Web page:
Genre: Big Beat/Electro/Dubstep/Drum and Bass
Released: September 11, 2015
2011 was an interesting year for pop music: the top 40 was ruled by club dance music, dubstep latched its claws into the mainstream consciousness, and suddenly every piece of music released was contractually obligated feature a bass drop in their C-part. Now that the largest tidal wave of dubstep has passed and the smaller, more superficial fish have been washed ashore, forgotten about and pecked to death by seagulls, we can safely give the stage to the bigger fish with more substance and lasting power. One of those acts is the Grammy-winning, English electronic trio NERO, who have been incubating their sophomore album for the last four years. In a scene where most artist have traded their hearts, brains and most vital organs for wiring and cybernetics that spew out beats based on computer algorithms, the mere presence of the singer Alana Watson gives the band a much-needed air of humanity, raising them above their contemporaries.
Between II Worlds, named as a huge middle finger to people like me who don’t like it when numbers are used as substitute 4 letters, resembles greatly its predecessor, in both good and bad. In fact, it seems as if the band had a session where they whiteboarded their whole debut album, pinned down exactly what worked and what didn’t, and focused on the parts what worked.
But contrary to what one would think, this is not a change only for the better: now something that used to be only the fraction of the scale they showed on their debut has become the whole. The overall soundscape shifted from the heavier dubstep sound towards a slightly more melodic sound and organic feel, drawing influence from the likes of the recent work of Ellie Goulding. As a result their output is much more focused, but also much more repetitive. And while repetition is part of the core idea and aesthetic in electronic dance music, their last album showcased a much more versatile artist than what is served here. With the more focused sound and writing the songs are much harder to tell apart from each other; as a result nothing really stands out. So even though you take any random track from the album, listen to it and find it enjoyable, listening to the album whole way through is borderline arduous. There are no hills or valleys; only a straight line where the only change on the way is that the overall tempo slows down towards the end of the album, culminating on the finishing ballad “Wasted”.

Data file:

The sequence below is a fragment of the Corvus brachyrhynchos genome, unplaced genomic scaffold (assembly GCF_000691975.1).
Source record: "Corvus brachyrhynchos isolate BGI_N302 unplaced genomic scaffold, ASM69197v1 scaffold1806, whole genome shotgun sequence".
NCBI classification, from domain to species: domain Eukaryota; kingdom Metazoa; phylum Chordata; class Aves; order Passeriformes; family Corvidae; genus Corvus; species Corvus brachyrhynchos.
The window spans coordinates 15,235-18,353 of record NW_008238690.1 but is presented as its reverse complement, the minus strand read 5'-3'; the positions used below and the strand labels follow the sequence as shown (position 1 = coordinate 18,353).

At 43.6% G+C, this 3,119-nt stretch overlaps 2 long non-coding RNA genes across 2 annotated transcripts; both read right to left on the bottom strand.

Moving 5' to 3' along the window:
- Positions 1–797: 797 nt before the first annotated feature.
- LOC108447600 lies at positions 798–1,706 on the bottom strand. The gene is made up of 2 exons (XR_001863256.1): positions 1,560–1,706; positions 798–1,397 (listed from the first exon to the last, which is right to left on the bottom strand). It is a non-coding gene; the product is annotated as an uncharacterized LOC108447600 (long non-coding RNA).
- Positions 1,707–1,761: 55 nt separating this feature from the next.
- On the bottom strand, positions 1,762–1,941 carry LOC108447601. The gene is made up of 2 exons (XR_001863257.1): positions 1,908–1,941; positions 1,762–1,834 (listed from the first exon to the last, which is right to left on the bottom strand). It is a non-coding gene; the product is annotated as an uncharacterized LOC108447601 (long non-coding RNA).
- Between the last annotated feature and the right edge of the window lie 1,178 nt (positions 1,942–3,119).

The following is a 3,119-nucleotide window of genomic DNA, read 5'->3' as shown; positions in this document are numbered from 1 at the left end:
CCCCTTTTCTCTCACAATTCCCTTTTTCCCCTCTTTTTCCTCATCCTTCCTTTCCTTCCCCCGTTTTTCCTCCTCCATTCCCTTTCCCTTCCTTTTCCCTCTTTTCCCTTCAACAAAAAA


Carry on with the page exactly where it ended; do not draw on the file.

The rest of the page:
Then again, complaining about NERO’s music not working in an album format is sort of like complaining about the lack of plot in a phone book; sure, it might improve the experience, but it’s not really a part of what it was meant for. Most of the tracks on the album will probably do their job better than well on the dance floor. Between II Worlds is no means a bad album, but if the band keeps focusing on smaller fractions as much they do on this record, their next album might be literally one-note.